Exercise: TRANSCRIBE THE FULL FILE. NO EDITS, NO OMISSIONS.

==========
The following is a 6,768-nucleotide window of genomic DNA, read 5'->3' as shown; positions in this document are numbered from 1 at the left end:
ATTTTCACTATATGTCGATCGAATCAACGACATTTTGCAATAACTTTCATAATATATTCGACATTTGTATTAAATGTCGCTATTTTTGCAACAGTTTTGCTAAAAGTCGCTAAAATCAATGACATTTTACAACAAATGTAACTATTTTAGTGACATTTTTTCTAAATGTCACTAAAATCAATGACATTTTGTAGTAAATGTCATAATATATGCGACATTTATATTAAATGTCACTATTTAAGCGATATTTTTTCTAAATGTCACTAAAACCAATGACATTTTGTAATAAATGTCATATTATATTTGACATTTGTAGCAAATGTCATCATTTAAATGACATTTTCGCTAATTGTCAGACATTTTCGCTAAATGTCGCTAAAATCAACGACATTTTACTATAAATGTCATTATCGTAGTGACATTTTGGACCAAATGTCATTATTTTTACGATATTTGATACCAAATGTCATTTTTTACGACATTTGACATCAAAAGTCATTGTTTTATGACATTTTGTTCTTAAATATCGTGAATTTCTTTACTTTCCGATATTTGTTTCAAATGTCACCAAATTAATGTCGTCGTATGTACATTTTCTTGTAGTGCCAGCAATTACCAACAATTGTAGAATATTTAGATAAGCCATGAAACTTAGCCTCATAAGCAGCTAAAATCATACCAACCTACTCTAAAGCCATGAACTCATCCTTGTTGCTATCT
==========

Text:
The following is a 6,768-nucleotide window of genomic DNA, read 5'->3' as shown; positions in this document are numbered from 1 at the left end:
ATTTTCACTATATGTCGATCGAATCAACGACATTTTGCAATAACTTTCATAATATATTCGACATTTGTATTAAATGTCGCTATTTTTGCAACAGTTTTGCTAAAAGTCGCTAAAATCAATGACATTTTACAACAAATGTAACTATTTTAGTGACATTTTTTCTAAATGTCACTAAAATCAATGACATTTTGTAGTAAATGTCATAATATATGCGACATTTATATTAAATGTCACTATTTAAGCGATATTTTTTCTAAATGTCACTAAAACCAATGACATTTTGTAATAAATGTCATATTATATTTGACATTTGTAGCAAATGTCATCATTTAAATGACATTTTCGCTAATTGTCAGACATTTTCGCTAAATGTCGCTAAAATCAACGACATTTTACTATAAATGTCATTATCGTAGTGACATTTTGGACCAAATGTCATTATTTTTACGATATTTGATACCAAATGTCATTTTTTACGACATTTGACATCAAAAGTCATTGTTTTATGACATTTTGTTCTTAAATATCGTGAATTTCTTTACTTTCCGATATTTGTTTCAAATGTCACCAAATTAATGTCGTCGTATGTACATTTTCTTGTAGTGCCAGCAATTACCAACAATTGTAGAATATTTAGATAAGCCATGAAACTTAGCCTCATAAGCAGCTAAAATCATACCAACCTACTCTAAAGCCATGAACTCATCCTTGTTGCTATCT